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Read it: Three Handy Cookbooks for Parents of Children with Food Allergies

by Julie Deardorff, The Chicago Tribune

An estimated 6 percent of children have a food allergy, or a reaction triggered by the immune system. Fortunately, several books offer appealing dessert options for children with special diets.

Gluten allergies and intolerance: The Ultimate Gluten-Free Cookie Book, by Roben Ryberg (Da Capo Long Life, $16.95). Gluten-free baking can be frustrating because gluten is the protein that holds the dough together. The beauty of Ryberg's approach is that she mimics glutinous cookies by embracing everyday ingredients. Most of the cookies use brown rice flour or sorghum; no complicated rice blends are required. Ryberg, author of several gluten-free cookbooks, also offers egg- and dairy-free cookies and recipes with single flours.

Nut-, egg- and dairy-free recipes: The Food Allergy Mama's Baking Book by Kelly Rudnicki (Agate Surrey, $19.95); foodallergymama.com. Rudnicki targets three of the most common food allergens and offers advice on how to deal with classroom festivities and birthday parties. For class celebrations, Rudnicki suggests decorating her sugar cookies with allergen-safe icing and sprinkles.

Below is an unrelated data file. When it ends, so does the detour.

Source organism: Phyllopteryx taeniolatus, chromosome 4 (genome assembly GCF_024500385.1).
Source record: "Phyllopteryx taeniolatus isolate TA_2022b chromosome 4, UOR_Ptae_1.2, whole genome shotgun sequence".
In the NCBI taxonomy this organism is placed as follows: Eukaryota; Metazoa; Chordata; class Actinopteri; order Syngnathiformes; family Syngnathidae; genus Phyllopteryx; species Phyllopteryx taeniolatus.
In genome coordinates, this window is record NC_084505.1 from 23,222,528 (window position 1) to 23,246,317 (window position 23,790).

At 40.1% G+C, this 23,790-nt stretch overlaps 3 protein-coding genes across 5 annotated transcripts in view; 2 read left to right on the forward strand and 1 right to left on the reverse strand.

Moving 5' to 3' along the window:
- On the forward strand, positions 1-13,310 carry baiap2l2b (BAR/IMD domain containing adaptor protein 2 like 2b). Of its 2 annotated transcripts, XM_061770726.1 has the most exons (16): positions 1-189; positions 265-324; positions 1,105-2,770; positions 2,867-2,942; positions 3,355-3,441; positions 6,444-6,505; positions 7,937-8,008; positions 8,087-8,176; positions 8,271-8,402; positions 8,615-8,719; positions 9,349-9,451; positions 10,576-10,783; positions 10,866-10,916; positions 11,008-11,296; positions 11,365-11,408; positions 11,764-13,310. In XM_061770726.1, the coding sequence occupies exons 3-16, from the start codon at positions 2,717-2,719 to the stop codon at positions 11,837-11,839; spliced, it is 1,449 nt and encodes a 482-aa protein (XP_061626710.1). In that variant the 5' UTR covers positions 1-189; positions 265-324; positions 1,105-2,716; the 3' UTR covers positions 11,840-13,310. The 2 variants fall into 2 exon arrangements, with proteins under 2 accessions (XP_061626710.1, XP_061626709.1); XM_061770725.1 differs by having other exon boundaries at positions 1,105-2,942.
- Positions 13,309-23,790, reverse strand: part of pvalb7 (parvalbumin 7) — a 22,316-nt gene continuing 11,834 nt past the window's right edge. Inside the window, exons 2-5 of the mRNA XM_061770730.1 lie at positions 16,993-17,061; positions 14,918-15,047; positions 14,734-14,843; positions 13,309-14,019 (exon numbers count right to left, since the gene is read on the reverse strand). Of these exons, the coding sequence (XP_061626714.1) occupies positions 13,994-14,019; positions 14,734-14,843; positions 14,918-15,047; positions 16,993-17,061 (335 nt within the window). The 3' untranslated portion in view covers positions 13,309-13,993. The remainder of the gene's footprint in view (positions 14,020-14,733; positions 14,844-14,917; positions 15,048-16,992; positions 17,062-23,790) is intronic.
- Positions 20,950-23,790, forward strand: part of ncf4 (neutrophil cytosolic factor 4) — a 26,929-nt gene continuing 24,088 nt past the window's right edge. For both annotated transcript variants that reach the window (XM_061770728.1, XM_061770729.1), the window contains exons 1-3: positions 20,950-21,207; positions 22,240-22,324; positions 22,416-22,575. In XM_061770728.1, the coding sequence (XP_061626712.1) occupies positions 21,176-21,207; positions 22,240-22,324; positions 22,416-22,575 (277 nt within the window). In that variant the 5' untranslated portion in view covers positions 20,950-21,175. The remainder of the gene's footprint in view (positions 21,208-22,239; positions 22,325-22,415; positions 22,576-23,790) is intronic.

Multiple allergens: My Kid's Allergic to Everything Dessert Cookbook by Mary Harris and Wilma Selzer Nachsin (Chicago Review Press, $16.95); mykidsallergictoeverything.com. What do you do when your 4-year-old child is allergic to wheat, eggs, dairy, soy, corn and nuts? The authors, who both raised children with multiple food allergies, have compiled more than 100 recipes for sweets that can be slipped into lunchboxes or served at holiday dinners. The book also has recipes for those who must limit sugar intake or avoid gluten.